COMMERCIAL hog producers will gradually replace backyard farms by 2025 due to the burden of investment in biosecurity measures required to keep African Swine Fever (ASF) at bay, the head of the agriculture chamber said.
“Many small farms will be closed, with some acquired by larger farms to scale up leading to further market concentration. Successful farms will have better biosecurity, which will reduce the impact of ASF,” Philippine Chamber of Agriculture and Food, Inc. President Danilo V. Fausto said in a briefing on Friday.
“Pig productivity will recover, driven by the higher share of large commercial farms as well as their knowledge and financial capability compared to backyard farmers,” he added.
He said that ASF outbreaks will remain a threat until a vaccine is found and that backyard production will drop, leaving a void that commercial farms are expected to take over.
The Philippines first detected ASF in Rizal in July 2019.
As of March 2022, ASF is active in five regions, covering nine provinces, seven municipalities, and 12 barangays.
The industry lost about 3 million hogs to the disease or to precautionary culls between 2019 and 2021, according to the statistics authority.
The Department of Agriculture (DA) also projected that in 2022, the domestic hog industry will not be able to supply 120,889 metric tons of pork.
By 2030, Mr. Fausto said that the majority of pork production will come from large commercial farms, either contracted to or owned by slaughter groups.
He added that pork production will be concentrated around Metro Manila, Regions I, and IV-A, where demand is the highest.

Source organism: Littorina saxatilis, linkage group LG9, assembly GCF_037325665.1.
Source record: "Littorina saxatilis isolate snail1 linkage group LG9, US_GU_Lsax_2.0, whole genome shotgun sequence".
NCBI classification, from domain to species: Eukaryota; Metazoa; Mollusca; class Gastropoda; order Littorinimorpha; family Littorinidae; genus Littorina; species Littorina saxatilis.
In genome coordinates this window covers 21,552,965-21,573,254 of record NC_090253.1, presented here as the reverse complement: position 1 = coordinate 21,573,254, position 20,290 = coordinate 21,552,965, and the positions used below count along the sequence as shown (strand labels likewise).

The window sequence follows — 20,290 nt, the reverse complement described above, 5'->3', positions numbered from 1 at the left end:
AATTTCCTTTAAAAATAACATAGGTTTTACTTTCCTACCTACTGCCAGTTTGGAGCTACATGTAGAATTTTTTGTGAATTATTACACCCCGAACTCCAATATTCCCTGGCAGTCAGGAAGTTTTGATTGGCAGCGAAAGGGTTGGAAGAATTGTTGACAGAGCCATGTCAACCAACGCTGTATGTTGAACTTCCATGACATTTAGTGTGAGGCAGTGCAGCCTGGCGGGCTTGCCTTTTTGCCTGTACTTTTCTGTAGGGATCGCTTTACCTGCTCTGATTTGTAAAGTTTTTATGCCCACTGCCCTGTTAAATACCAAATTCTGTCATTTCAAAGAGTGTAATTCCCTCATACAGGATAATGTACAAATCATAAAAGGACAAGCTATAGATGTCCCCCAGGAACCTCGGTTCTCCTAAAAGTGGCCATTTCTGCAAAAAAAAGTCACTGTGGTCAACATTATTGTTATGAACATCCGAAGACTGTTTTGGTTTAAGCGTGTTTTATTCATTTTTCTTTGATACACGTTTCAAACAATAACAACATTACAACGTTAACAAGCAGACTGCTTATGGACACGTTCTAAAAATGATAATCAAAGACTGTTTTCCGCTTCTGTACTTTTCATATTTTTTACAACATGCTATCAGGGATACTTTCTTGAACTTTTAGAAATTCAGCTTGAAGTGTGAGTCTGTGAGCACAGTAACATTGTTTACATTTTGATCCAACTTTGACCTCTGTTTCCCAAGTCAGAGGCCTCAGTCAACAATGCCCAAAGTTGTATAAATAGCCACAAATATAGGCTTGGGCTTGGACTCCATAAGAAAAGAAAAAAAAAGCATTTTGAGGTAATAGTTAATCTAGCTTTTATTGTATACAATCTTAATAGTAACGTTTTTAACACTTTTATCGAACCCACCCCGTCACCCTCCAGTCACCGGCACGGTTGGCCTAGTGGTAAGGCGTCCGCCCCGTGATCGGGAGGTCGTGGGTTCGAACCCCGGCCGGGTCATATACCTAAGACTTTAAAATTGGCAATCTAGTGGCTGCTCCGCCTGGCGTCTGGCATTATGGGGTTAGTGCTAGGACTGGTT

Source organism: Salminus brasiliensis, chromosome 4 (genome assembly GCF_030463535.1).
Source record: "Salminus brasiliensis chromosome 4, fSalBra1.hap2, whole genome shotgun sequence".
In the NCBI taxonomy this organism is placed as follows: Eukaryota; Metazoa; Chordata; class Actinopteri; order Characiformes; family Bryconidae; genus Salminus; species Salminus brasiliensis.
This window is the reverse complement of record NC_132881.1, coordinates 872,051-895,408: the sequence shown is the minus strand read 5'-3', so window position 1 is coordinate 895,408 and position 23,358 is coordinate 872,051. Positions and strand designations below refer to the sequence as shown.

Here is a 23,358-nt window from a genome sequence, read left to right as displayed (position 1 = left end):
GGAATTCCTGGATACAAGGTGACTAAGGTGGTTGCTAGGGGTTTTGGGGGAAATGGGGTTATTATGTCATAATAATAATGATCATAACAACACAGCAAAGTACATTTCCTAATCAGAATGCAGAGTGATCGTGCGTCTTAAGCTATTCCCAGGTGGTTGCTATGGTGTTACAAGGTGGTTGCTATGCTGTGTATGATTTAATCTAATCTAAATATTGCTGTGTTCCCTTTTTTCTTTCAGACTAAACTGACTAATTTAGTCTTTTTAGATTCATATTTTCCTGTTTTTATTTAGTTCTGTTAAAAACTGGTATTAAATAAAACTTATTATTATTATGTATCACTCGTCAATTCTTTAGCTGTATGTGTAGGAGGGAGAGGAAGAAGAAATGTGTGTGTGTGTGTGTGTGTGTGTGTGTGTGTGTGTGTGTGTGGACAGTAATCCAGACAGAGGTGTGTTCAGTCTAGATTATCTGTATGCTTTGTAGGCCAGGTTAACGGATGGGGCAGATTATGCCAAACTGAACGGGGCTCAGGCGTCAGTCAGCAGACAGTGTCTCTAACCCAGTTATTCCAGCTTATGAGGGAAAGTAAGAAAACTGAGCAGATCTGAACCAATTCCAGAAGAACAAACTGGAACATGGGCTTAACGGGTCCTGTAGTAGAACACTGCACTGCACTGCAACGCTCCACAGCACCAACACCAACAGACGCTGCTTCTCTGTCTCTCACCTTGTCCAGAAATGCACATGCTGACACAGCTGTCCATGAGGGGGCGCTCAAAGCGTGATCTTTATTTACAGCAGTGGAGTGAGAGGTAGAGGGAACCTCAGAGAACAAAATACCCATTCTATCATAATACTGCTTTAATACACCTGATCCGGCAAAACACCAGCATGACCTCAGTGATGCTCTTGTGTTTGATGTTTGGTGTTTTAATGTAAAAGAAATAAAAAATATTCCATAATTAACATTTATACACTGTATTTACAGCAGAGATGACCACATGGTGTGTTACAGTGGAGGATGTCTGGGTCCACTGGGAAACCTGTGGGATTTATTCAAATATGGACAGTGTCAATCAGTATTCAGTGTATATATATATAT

“Commercial farms will integrate upstream with the feed production as well as downstream with slaughtering and meat cutting; some will even integrate to retail and food service,” he said.
“Domestic production efficiency will be improved, research and development into better feed, breeding and rearing techniques, automation, and the adoption of existing technology from other more advanced markets,” he added.
He said that the average carcass weight will increase, driven by uptake of modern genetics and that the cold chain will improve due to private investment.
“The backyard (sector) will not recover, although small parts will remain due to the geographic challenges of the Philippines,” he added.
Mr. Fausto said that the resurgence of ASF cases in the country is due to insufficient government financial support and inadequate control from authorities at quarantine checkpoints.
“Also, the absence of clear guidelines on how to handle the dead pigs, leading to many pigs’ bodies thrown away in water, contaminating underground water sources,” he added.
To address the gaps in ASF countermeasures, Mr. Fausto said that the government should invest in educating farmers and backyard raisers on biosecurity and implementing zoning protocols in suspected areas.
“To speed up the recovery of the backyard hog industry, the DA invested in the establishment of swine multiplier farms through clusters of 20 backyard hog farmers each, every member to be provided with five piglets each, 20 bags of animal feed, and biologics,” he said.
Apart from the outbreak of ASF, Mr. Fausto said that the meat processing industry also needs to address imports and the lack of appropriate facilities.
“Only about 15% of total raw material requirements of the meat processing industry is supplied domestically because of a technical mismatch,” he said.
“The refrigeration requirements of processors are not met by local producers and local production of manufacturing meat is not consistent in quality,” he added.
Mr. Fausto said he expects that pork imports will also increase to meet domestic demand, facilitated by a relaxing of the current government position on imports to control retail prices. — Luisa Maria Jacinta C. Jocson